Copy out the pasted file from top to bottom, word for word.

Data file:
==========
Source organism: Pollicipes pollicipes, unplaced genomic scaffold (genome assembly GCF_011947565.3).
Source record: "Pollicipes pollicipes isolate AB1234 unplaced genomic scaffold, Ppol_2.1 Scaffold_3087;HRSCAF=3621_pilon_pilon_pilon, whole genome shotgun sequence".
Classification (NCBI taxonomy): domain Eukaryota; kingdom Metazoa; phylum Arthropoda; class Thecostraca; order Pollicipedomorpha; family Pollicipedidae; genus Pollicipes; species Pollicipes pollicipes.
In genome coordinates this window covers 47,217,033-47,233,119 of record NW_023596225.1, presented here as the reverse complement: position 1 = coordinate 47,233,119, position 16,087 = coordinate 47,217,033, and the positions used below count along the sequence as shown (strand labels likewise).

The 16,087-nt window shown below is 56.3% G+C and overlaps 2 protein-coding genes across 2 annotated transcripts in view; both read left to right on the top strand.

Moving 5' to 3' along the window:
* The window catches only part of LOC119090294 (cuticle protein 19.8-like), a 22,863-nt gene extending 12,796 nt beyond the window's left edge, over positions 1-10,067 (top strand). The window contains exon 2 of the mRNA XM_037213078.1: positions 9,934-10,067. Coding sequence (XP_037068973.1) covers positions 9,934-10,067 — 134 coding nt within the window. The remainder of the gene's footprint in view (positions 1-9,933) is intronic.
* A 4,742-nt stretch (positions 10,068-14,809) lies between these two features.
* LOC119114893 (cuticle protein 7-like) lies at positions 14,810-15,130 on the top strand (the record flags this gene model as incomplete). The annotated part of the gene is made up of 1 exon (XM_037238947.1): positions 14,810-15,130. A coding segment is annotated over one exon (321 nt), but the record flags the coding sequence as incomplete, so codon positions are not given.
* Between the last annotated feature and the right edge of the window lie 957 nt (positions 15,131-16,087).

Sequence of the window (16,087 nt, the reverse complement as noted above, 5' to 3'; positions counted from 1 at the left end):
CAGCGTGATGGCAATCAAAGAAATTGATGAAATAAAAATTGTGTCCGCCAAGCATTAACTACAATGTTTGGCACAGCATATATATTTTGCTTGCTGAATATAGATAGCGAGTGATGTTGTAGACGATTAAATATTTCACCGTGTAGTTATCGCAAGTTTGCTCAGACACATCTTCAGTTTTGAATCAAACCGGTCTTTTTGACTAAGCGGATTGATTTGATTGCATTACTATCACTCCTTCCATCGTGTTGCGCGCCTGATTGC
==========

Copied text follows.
Source organism: Pollicipes pollicipes, unplaced genomic scaffold (genome assembly GCF_011947565.3).
Source record: "Pollicipes pollicipes isolate AB1234 unplaced genomic scaffold, Ppol_2.1 Scaffold_3087;HRSCAF=3621_pilon_pilon_pilon, whole genome shotgun sequence".
Classification (NCBI taxonomy): domain Eukaryota; kingdom Metazoa; phylum Arthropoda; class Thecostraca; order Pollicipedomorpha; family Pollicipedidae; genus Pollicipes; species Pollicipes pollicipes.
In genome coordinates this window covers 47,217,033-47,233,119 of record NW_023596225.1, presented here as the reverse complement: position 1 = coordinate 47,233,119, position 16,087 = coordinate 47,217,033, and the positions used below count along the sequence as shown (strand labels likewise).

The 16,087-nt window shown below is 56.3% G+C and overlaps 2 protein-coding genes across 2 annotated transcripts in view; both read left to right on the top strand.

Moving 5' to 3' along the window:
* The window catches only part of LOC119090294 (cuticle protein 19.8-like), a 22,863-nt gene extending 12,796 nt beyond the window's left edge, over positions 1-10,067 (top strand). The window contains exon 2 of the mRNA XM_037213078.1: positions 9,934-10,067. Coding sequence (XP_037068973.1) covers positions 9,934-10,067 — 134 coding nt within the window. The remainder of the gene's footprint in view (positions 1-9,933) is intronic.
* A 4,742-nt stretch (positions 10,068-14,809) lies between these two features.
* LOC119114893 (cuticle protein 7-like) lies at positions 14,810-15,130 on the top strand (the record flags this gene model as incomplete). The annotated part of the gene is made up of 1 exon (XM_037238947.1): positions 14,810-15,130. A coding segment is annotated over one exon (321 nt), but the record flags the coding sequence as incomplete, so codon positions are not given.
* Between the last annotated feature and the right edge of the window lie 957 nt (positions 15,131-16,087).

Sequence of the window (16,087 nt, the reverse complement as noted above, 5' to 3'; positions counted from 1 at the left end):
CAGCGTGATGGCAATCAAAGAAATTGATGAAATAAAAATTGTGTCCGCCAAGCATTAACTACAATGTTTGGCACAGCATATATATTTTGCTTGCTGAATATAGATAGCGAGTGATGTTGTAGACGATTAAATATTTCACCGTGTAGTTATCGCAAGTTTGCTCAGACACATCTTCAGTTTTGAATCAAACCGGTCTTTTTGACTAAGCGGATTGATTTGATTGCATTACTATCACTCCTTCCATCGTGTTGCGCGCCTGATTGC